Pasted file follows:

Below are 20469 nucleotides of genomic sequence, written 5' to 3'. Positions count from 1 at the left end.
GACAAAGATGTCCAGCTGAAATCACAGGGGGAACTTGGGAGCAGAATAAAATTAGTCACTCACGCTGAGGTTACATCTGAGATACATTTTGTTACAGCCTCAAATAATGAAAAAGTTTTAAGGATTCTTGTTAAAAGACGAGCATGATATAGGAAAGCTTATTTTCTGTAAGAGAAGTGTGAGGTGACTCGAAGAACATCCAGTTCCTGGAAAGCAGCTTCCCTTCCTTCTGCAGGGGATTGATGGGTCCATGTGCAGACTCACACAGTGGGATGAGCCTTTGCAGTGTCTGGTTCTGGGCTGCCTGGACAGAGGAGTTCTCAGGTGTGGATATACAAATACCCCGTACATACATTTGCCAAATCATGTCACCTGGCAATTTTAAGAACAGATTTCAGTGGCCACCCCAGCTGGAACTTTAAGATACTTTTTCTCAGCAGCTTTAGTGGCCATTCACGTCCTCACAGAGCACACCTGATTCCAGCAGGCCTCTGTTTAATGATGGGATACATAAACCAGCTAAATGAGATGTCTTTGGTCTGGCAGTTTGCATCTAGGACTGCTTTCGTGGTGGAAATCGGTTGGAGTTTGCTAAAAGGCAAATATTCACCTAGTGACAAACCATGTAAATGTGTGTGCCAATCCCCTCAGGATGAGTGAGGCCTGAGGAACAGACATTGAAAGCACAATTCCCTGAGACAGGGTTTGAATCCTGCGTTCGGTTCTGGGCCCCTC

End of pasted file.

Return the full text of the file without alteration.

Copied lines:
Below are 20469 nucleotides of genomic sequence, written 5' to 3'. Positions count from 1 at the left end.
GACAAAGATGTCCAGCTGAAATCACAGGGGGAACTTGGGAGCAGAATAAAATTAGTCACTCACGCTGAGGTTACATCTGAGATACATTTTGTTACAGCCTCAAATAATGAAAAAGTTTTAAGGATTCTTGTTAAAAGACGAGCATGATATAGGAAAGCTTATTTTCTGTAAGAGAAGTGTGAGGTGACTCGAAGAACATCCAGTTCCTGGAAAGCAGCTTCCCTTCCTTCTGCAGGGGATTGATGGGTCCATGTGCAGACTCACACAGTGGGATGAGCCTTTGCAGTGTCTGGTTCTGGGCTGCCTGGACAGAGGAGTTCTCAGGTGTGGATATACAAATACCCCGTACATACATTTGCCAAATCATGTCACCTGGCAATTTTAAGAACAGATTTCAGTGGCCACCCCAGCTGGAACTTTAAGATACTTTTTCTCAGCAGCTTTAGTGGCCATTCACGTCCTCACAGAGCACACCTGATTCCAGCAGGCCTCTGTTTAATGATGGGATACATAAACCAGCTAAATGAGATGTCTTTGGTCTGGCAGTTTGCATCTAGGACTGCTTTCGTGGTGGAAATCGGTTGGAGTTTGCTAAAAGGCAAATATTCACCTAGTGACAAACCATGTAAATGTGTGTGCCAATCCCCTCAGGATGAGTGAGGCCTGAGGAACAGACATTGAAAGCACAATTCCCTGAGACAGGGTTTGAATCCTGCGTTCGGTTCTGGGCCCCTC